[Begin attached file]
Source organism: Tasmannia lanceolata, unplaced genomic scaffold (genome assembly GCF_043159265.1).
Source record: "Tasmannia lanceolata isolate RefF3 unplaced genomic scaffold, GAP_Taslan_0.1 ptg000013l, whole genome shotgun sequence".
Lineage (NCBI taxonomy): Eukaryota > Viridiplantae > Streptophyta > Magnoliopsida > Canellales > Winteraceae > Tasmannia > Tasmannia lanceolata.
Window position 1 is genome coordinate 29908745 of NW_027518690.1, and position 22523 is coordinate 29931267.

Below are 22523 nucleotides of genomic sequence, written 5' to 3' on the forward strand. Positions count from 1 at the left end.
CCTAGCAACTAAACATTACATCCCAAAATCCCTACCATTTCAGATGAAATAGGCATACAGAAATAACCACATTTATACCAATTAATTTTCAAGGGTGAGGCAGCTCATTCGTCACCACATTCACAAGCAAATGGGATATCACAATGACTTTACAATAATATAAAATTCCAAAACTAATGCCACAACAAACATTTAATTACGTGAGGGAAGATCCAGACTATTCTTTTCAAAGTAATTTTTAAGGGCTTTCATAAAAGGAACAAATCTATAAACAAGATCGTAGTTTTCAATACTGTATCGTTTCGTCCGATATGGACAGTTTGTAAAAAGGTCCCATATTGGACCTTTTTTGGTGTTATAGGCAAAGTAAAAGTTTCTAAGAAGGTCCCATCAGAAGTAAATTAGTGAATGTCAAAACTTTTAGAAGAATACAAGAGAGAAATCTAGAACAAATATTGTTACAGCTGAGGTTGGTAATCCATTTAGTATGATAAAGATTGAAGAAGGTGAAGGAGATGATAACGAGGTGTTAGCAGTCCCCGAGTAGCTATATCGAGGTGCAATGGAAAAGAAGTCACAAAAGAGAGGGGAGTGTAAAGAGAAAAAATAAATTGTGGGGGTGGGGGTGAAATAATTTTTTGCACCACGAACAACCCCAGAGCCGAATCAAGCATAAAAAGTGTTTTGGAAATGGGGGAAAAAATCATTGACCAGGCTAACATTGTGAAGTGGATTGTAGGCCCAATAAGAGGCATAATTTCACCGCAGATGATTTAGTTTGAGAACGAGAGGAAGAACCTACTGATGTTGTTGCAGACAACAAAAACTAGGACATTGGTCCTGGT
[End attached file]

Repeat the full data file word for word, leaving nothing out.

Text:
Source organism: Tasmannia lanceolata, unplaced genomic scaffold (genome assembly GCF_043159265.1).
Source record: "Tasmannia lanceolata isolate RefF3 unplaced genomic scaffold, GAP_Taslan_0.1 ptg000013l, whole genome shotgun sequence".
Lineage (NCBI taxonomy): Eukaryota > Viridiplantae > Streptophyta > Magnoliopsida > Canellales > Winteraceae > Tasmannia > Tasmannia lanceolata.
Window position 1 is genome coordinate 29908745 of NW_027518690.1, and position 22523 is coordinate 29931267.

Below are 22523 nucleotides of genomic sequence, written 5' to 3' on the forward strand. Positions count from 1 at the left end.
CCTAGCAACTAAACATTACATCCCAAAATCCCTACCATTTCAGATGAAATAGGCATACAGAAATAACCACATTTATACCAATTAATTTTCAAGGGTGAGGCAGCTCATTCGTCACCACATTCACAAGCAAATGGGATATCACAATGACTTTACAATAATATAAAATTCCAAAACTAATGCCACAACAAACATTTAATTACGTGAGGGAAGATCCAGACTATTCTTTTCAAAGTAATTTTTAAGGGCTTTCATAAAAGGAACAAATCTATAAACAAGATCGTAGTTTTCAATACTGTATCGTTTCGTCCGATATGGACAGTTTGTAAAAAGGTCCCATATTGGACCTTTTTTGGTGTTATAGGCAAAGTAAAAGTTTCTAAGAAGGTCCCATCAGAAGTAAATTAGTGAATGTCAAAACTTTTAGAAGAATACAAGAGAGAAATCTAGAACAAATATTGTTACAGCTGAGGTTGGTAATCCATTTAGTATGATAAAGATTGAAGAAGGTGAAGGAGATGATAACGAGGTGTTAGCAGTCCCCGAGTAGCTATATCGAGGTGCAATGGAAAAGAAGTCACAAAAGAGAGGGGAGTGTAAAGAGAAAAAATAAATTGTGGGGGTGGGGGTGAAATAATTTTTTGCACCACGAACAACCCCAGAGCCGAATCAAGCATAAAAAGTGTTTTGGAAATGGGGGAAAAAATCATTGACCAGGCTAACATTGTGAAGTGGATTGTAGGCCCAATAAGAGGCATAATTTCACCGCAGATGATTTAGTTTGAGAACGAGAGGAAGAACCTACTGATGTTGTTGCAGACAACAAAAACTAGGACATTGGTCCTGGT